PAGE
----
Maritha Pottenger

The La Jolla Unit Game on August 26, 2018 featured Hand #19 which was interesting in terms of slam bidding. South held KJ3 KQ107643 AJ6 and opened 1. Partner bid 2. Despite partner bidding your void, you have an excellent hand. In both Two Over One and Standard American, this hand is worth a jump to 3—showing and great 6-card suit or a good 7-card suit and slam interest. In 2/1, it is a demand to cue bid. Partner will bid 3. You can bid 4. Partner will bid 4. You will ask for Key Cards and partner will show three. Having all the Key Cards and the Queen of trumps, you can inquire about Kings. Partner will show you one King—or the specific the K—depending on how your partnership handles the answers to King asks. You can count two spade tricks; seven heart tricks; two diamonds, and one club trick. So, the matchpoint bid is 6NT. Partner's hand is AQ5 A5 AK32 9873. Since you cannot find out that partner has the key the Q, you cannot bid 7 or 7NT, but bidding 6NT will get you most of the matchpoints available, a 74% board in practice. A single pair reached 7NT, but Matthew Kidd, the victim, reports the opponents weren't very confident about their bidding sequence.

Hand #26 was interesting in terms of Declarer play and defense. At our table, South had J87 KJ9 A2 KJ854 and opened a “Weak” No Trump (12-14 HCP). After a Stayman inquiry, and denial of a major, I put partner in 3NT. [Pairs playing strong NT would have the uncontested auction 1 1; 1NT 3NT.] The lead was the Q, and I provided an excellent Dummy yielding:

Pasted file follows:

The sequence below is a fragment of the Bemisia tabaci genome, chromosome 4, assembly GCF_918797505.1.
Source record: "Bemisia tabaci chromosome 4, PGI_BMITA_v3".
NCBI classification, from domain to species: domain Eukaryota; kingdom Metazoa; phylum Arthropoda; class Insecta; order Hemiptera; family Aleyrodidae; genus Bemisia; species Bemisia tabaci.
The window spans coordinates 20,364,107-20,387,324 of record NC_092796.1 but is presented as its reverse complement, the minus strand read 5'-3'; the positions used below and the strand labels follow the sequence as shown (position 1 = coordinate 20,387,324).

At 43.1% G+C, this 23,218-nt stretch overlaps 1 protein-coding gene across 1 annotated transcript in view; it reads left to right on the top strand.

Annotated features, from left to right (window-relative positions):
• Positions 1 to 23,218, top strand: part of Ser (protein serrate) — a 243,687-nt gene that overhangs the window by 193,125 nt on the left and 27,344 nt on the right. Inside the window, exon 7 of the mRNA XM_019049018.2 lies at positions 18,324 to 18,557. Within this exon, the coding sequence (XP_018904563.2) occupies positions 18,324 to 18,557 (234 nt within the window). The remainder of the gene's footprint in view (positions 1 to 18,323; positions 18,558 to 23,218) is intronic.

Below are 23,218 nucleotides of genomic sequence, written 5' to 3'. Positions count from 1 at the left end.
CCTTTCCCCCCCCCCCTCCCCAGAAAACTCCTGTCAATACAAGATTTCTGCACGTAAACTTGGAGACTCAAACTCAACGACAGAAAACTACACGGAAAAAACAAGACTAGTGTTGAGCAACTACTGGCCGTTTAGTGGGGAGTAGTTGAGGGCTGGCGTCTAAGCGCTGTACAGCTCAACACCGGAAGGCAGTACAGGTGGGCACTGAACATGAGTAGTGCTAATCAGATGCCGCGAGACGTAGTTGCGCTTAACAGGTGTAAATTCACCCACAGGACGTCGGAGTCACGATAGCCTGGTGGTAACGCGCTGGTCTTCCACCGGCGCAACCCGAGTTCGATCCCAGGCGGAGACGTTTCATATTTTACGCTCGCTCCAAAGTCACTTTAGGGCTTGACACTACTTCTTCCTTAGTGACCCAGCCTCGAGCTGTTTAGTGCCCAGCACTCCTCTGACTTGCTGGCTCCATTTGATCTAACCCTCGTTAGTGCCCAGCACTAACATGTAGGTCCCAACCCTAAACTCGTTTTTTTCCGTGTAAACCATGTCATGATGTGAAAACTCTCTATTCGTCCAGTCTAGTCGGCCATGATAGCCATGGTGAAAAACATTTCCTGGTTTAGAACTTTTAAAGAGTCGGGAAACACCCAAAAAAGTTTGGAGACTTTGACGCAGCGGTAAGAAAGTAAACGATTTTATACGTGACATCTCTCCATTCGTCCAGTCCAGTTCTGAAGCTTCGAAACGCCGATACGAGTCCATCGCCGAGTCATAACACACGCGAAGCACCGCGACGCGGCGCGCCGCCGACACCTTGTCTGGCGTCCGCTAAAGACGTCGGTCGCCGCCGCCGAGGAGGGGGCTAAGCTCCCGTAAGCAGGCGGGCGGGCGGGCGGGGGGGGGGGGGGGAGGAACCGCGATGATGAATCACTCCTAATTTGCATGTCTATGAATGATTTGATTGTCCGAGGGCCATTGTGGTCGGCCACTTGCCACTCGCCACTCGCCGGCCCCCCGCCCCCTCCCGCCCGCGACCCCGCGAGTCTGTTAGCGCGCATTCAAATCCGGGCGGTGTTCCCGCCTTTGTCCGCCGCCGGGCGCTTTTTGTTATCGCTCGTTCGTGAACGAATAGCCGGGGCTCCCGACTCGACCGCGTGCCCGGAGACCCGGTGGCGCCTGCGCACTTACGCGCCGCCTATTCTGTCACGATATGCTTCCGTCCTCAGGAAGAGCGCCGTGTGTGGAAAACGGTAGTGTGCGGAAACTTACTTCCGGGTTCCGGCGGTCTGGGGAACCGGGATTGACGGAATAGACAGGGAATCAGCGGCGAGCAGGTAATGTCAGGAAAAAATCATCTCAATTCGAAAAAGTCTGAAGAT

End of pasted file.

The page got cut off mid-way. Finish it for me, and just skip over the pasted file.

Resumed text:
AQ104 82 K63 AQ62

J87 KJ9 A2 KJ854

You can count five club tricks and three spade tricks even if the finesse loses, plus two diamond tricks, but you'd like some info about the hand before you try to guess anything in hearts. Take the A in the South and play the 7 or the 8 (NOT the Jack in case the King is singleton) toward Dummy. The 10 wins in dummy with the 5 and the 6 appearing on your left and right. Cash the top two clubs in Dummy and play a club toward your hand. Then run the J (which is covered by the K this time). Go ahead and cash the rest of the clubs, discarding a diamond from Dummy.

West (your LHO) will start to squirm. West started with K952 Q63 QJ105 107. If his partner does not help him out, he is in big trouble. East should have made it easy for West as East started with 9874 and could have played the 9 at trick one. If East plays the 9 (promising the eight), then West can let go of two diamonds and a heart or even three diamonds. (East will signal something good in hearts.) If East does NOT tell West about his diamond holding, poor West will feel squeezed in three suits. At our table, West gave up one diamond, one heart and eventually one spade on the run of clubs. That insured that we got four spade tricks.

Double-Dummy, Declarer makes four spade tricks by running the 8 on the first round of the suit, but that is not a reasonable play in real life. If West keeps all four spades—to keep parity with Dummy [Remember Rule of Parity is most basic discarding guideline.]—and all three hearts, discarding three diamonds on the run of clubs, Declarer can be held to 11 tricks. If, however, West discards even one heart (while keeping all four spades), Declarer will still have a shot at 12 tricks. After taking one diamond, five clubs and three spades, Declarer leads a heart from Dummy. If East rises with the A (to return a diamond to the now-bare King), Declarer will take TWO hearts in the end when the King fells the Queen (which became doubleton when West discarded a heart on the clubs). Of course, if East DUCKS the heart, South can take the King but will make only 11 tricks, taking two diamonds, three spades, five clubs, and one heart.